Tour de Cure ride supports diabetes

By Molly McGlamery-Pickens | Apr 21, 2014
Molly McGlamery-Pickens

There is no shortage of numbers on how diabetes affects people. According to ADA data from 2011, 25.8 million children and adults had diabetes in the United States. That’s 8.3 percent of the U.S. population. Seven million of these people don’t know they have diabetes. Every 17 seconds someone in the United States is diagnosed with diabetes.

The rates of diabetes include 15.6 percent for African Americans, 12.4 percent for American Indians, 8.4 percent for whites and 6.1 percent for Hispanics.

The total cost of diabetes in the United States in 2012 was $245 billion: $176 billion was for direct medical costs and $69 billion was for reduced productivity.

Closer to home, in North Carolina more than 640,000 adults (9.3 percent) have been diagnosed with diabetes. There are an estimated 232,000 North Carolinians who are undiagnosed and 376,000 who have pre-diabetes. Diabetes is the seventh-leading cause of death in North Carolina.

Diabetes is a group of diseases where people have high blood sugar (a high amount of glucose in their blood). Type 1 diabetes results when the body doesn’t produce insulin, the hormone that is needed to convert sugars, starches and other foods into energy. Only 5 percent of people with diabetes have type 1. People with Type 1 Diabetes must take insulin to survive.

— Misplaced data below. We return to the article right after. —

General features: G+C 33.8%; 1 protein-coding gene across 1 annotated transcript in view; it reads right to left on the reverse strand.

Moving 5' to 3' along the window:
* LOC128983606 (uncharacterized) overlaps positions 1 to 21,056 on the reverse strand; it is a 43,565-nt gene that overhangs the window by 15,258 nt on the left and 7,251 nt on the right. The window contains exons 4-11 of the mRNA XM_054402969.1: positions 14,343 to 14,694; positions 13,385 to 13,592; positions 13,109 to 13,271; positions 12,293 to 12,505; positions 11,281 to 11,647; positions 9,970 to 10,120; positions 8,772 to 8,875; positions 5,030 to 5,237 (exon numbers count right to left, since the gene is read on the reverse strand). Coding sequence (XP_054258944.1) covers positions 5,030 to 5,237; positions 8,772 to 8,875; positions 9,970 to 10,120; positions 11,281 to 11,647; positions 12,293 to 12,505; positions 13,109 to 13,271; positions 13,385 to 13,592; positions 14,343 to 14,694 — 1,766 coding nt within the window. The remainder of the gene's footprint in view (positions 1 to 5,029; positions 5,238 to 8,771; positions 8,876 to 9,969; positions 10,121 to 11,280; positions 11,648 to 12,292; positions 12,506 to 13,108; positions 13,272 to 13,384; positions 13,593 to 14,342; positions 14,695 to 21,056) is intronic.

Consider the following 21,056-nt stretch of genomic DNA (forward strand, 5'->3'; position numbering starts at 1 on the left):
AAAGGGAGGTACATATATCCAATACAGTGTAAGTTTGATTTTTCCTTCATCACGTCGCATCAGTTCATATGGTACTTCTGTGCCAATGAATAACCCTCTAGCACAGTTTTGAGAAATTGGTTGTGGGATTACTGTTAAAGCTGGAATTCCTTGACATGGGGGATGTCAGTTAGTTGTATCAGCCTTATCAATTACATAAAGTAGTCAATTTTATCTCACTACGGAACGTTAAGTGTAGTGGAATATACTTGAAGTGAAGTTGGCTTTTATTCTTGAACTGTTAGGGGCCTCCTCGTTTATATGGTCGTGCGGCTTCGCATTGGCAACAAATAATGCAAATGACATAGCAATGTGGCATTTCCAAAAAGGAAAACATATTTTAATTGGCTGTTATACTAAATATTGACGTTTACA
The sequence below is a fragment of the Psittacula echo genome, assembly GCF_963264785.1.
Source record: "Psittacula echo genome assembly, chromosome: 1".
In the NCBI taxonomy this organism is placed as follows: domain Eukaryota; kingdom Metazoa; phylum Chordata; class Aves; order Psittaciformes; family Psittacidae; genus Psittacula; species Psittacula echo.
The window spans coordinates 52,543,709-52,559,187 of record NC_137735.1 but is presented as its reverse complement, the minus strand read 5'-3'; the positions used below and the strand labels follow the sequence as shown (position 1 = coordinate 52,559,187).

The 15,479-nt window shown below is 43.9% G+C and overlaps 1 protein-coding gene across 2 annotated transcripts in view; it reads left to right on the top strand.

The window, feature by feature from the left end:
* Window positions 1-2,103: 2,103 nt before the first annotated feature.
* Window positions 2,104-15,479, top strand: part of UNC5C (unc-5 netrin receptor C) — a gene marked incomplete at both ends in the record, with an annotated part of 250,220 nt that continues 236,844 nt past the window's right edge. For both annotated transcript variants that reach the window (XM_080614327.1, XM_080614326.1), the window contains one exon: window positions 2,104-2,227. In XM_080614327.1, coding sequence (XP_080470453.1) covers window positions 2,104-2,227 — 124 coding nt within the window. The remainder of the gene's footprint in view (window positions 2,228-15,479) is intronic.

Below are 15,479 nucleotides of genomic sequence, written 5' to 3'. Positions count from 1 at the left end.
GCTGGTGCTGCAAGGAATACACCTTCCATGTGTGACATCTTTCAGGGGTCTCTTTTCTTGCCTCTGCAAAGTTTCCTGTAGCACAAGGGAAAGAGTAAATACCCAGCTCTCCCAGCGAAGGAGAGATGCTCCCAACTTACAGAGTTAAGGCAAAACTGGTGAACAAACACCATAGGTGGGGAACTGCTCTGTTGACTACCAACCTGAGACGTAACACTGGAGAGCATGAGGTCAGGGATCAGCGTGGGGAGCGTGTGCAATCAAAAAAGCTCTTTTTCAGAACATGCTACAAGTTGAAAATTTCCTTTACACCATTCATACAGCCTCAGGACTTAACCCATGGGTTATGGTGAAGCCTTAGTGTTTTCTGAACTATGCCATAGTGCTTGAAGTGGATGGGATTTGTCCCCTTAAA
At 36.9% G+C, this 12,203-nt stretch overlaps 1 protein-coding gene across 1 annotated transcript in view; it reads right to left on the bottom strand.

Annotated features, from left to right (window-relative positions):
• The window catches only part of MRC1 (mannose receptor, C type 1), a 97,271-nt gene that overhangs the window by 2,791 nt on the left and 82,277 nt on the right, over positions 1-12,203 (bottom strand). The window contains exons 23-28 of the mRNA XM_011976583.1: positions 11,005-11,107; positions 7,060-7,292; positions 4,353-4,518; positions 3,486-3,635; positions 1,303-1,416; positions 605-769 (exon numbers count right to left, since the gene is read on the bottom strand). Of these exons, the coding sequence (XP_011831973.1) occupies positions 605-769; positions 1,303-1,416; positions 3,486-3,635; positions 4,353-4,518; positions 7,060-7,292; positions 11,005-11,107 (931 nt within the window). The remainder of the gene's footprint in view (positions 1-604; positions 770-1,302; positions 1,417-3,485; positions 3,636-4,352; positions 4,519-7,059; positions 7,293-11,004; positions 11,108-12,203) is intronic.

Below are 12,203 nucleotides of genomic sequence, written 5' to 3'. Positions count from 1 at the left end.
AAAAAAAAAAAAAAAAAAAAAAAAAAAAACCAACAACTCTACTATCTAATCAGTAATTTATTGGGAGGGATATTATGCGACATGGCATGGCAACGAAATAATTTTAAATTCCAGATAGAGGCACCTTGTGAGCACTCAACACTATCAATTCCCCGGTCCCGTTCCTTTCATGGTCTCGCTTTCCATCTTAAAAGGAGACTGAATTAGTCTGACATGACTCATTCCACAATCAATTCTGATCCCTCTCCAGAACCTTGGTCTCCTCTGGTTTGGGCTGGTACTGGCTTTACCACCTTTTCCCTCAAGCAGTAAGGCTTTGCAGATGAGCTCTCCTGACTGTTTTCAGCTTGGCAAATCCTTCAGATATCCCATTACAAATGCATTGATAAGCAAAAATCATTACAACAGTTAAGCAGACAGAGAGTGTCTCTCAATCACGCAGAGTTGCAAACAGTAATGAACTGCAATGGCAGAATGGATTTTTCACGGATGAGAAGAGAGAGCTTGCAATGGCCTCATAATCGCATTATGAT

Type 2 diabetes accounts for more than 90 percent of all diagnosed cases of diabetes. People with type 2 diabetes either don’t produce enough insulin or their bodies cannot use the insulin produced by the pancreas properly. Glucose builds up in the blood, starving cells that need it to produce energy.

Complications related to diabetes include heart disease, kidney disease, neuropathy and blindness. Some things, like age, race, gender and family history, increase your risk for developing type 2 diabetes. You can, however, lower your risk of developing type 2 diabetes by maintaining a healthy weight, eating healthy and getting enough physical activity.

You can help support research and advocacy efforts of the American Diabetes Association (ADA). Locally, Mission Health is sponsoring Team on a Mission as they ride in the ADA’s annual Tour De Cure fundraising event, cycling on May 31 in Charlotte. This year’s goal is to raise $10,000. You can help by participating as a rider or by making a donation.  For more information or to make a donation to the Tour De Cure, visit main.diabetes.org/goto/mission.

Molly McGlamery-Pickens is a nurse practitioner at Mission Hospital.

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